Referring to FIG. 4B, after the store data file 436 is transmitted to the financial institution system 103, the store operator or other personal initiates the physical portion of the deposit transaction by gathering a plurality of physical documents 435′ associated with the deposit transaction. Alternatively or additionally, the store operator can gather a plurality of documents associated with a plurality of electronic portions of a plurality of deposit transactions for physical transportation to the Bank. For example, during the course of a typical business day at the Store, one or more store representatives may gather physical documents from each store clerk's cash till prior to each shift change to balance the cash tills and/or otherwise manage the Store's cash registers. After each shift change the one or more store operators process the gathered documents (e.g., documents 435) in the first document processing device 101 a as described above. However, after the first document processing device 101 a completes the processing, the physical documents are held in a safe or secured place prior to physically transporting the documents to the Bank. Thus, according to some such embodiments, the Store accumulates a plurality of physical documents associated with a plurality of deposit transactions throughout the workday or work-week.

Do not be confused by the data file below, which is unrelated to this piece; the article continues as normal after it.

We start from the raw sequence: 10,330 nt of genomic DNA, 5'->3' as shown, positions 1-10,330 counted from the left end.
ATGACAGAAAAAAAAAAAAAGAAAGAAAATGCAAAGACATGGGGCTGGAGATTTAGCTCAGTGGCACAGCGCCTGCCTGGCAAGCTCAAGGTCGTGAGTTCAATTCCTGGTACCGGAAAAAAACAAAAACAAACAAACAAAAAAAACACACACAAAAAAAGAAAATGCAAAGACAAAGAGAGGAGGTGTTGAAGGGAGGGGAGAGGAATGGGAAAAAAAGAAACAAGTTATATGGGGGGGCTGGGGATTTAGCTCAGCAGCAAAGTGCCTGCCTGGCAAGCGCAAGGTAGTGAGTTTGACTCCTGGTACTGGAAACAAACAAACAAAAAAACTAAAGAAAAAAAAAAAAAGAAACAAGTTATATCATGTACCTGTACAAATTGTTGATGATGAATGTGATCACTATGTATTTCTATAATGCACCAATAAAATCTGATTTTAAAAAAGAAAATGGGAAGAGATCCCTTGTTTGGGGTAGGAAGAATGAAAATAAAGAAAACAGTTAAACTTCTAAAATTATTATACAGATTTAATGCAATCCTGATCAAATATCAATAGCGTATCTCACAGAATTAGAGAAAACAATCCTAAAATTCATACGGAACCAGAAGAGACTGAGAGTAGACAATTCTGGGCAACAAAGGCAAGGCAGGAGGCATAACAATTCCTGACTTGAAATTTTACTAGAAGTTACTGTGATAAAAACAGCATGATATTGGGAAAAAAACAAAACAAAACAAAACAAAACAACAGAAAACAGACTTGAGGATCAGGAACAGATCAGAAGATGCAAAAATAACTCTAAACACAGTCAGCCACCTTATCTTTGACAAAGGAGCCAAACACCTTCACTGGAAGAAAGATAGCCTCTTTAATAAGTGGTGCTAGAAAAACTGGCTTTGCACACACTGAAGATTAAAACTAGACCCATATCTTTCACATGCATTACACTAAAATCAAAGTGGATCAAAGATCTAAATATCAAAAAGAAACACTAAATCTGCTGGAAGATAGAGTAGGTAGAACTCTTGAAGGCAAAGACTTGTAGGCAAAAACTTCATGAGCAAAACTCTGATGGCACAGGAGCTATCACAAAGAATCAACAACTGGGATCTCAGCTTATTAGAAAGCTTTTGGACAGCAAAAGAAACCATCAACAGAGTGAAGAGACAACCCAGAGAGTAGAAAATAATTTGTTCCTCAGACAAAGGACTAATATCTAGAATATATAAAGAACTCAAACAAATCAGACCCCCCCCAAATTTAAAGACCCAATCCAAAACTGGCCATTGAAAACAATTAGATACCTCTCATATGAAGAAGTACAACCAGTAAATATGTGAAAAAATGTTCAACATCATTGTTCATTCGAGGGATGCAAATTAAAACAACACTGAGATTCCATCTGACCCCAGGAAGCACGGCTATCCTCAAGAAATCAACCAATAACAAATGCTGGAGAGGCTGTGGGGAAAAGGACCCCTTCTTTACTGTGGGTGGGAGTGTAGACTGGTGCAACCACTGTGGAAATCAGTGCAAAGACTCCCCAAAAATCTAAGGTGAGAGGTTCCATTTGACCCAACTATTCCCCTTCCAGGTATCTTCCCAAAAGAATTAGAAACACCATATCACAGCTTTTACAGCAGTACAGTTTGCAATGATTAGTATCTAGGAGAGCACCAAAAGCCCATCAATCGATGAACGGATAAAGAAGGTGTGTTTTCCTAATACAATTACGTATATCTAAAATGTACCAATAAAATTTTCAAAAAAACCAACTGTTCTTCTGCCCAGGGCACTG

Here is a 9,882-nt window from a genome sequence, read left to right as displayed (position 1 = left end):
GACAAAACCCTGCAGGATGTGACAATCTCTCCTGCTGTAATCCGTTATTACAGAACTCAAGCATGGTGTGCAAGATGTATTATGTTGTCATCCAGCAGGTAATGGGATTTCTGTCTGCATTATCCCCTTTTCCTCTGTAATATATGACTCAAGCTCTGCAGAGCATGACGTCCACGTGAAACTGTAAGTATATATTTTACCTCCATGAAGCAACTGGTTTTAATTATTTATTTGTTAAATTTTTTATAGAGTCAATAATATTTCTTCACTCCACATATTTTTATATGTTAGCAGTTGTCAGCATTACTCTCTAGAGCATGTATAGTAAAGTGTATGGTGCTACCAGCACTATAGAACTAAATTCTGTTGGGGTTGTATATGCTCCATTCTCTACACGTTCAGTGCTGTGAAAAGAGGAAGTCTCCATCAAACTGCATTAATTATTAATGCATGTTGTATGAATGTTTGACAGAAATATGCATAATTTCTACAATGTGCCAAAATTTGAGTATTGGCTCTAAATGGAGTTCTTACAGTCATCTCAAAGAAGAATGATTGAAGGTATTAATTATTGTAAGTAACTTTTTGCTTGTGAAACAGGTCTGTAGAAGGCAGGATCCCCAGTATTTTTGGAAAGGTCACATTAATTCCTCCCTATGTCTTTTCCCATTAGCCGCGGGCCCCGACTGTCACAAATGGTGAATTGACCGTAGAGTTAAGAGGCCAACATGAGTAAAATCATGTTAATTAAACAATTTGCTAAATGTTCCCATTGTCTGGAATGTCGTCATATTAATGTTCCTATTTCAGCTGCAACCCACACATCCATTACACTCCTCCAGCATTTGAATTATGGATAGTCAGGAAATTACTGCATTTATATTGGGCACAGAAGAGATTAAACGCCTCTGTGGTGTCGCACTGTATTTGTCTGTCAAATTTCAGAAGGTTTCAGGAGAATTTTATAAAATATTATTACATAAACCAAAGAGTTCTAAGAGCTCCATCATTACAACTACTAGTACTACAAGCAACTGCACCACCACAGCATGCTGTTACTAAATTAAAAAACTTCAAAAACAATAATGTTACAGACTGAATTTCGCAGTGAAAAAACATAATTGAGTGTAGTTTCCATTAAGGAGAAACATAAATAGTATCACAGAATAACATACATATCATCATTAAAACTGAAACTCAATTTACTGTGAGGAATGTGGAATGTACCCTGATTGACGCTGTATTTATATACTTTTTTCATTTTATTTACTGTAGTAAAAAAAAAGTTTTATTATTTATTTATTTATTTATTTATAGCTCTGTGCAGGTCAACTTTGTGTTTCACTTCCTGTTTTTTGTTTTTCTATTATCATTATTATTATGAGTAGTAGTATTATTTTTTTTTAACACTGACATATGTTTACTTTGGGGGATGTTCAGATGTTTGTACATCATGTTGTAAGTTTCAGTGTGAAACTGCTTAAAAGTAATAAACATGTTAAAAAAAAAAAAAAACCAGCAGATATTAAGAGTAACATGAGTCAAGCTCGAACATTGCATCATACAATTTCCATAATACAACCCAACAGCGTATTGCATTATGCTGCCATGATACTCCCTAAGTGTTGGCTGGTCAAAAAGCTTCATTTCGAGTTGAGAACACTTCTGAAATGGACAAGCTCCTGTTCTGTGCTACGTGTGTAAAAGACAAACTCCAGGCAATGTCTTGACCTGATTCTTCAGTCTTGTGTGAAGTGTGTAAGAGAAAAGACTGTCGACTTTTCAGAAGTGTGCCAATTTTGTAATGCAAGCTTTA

According to some embodiments, the plurality of physical documents 435′ associated with the deposit transaction includes a deposit slip, a plurality of currency bills, and a plurality of checks. According to some such embodiments, the store operator gathers the deposit slip and the plurality of currency bills for transportation to the financial institution 103. It is contemplated that according to some embodiments, the physical checks do not need to be transported to the financial institution system 103. As described above in reference to FIG. 4A, the data file 436, which includes store records associated with checks that include visually readable images of the respective checks, were transmitted electronically to the financial institution system 103. As described above, in some such embodiments, the financial institution system 103 can process the visually readable images of the checks without having to physically review and/or process the physical check documents. According to some embodiments, under Check 21 laws in the United States, visually readable images of checks can be used in lieu of physical checks for check processing operations such as check settlement and clearing. Thus, the Store can withhold the actual physical checks from being transported to the Bank in some embodiments. According to some embodiments, the Store can destroy the physical checks after a predetermined time as agreed on between the Store and the Bank.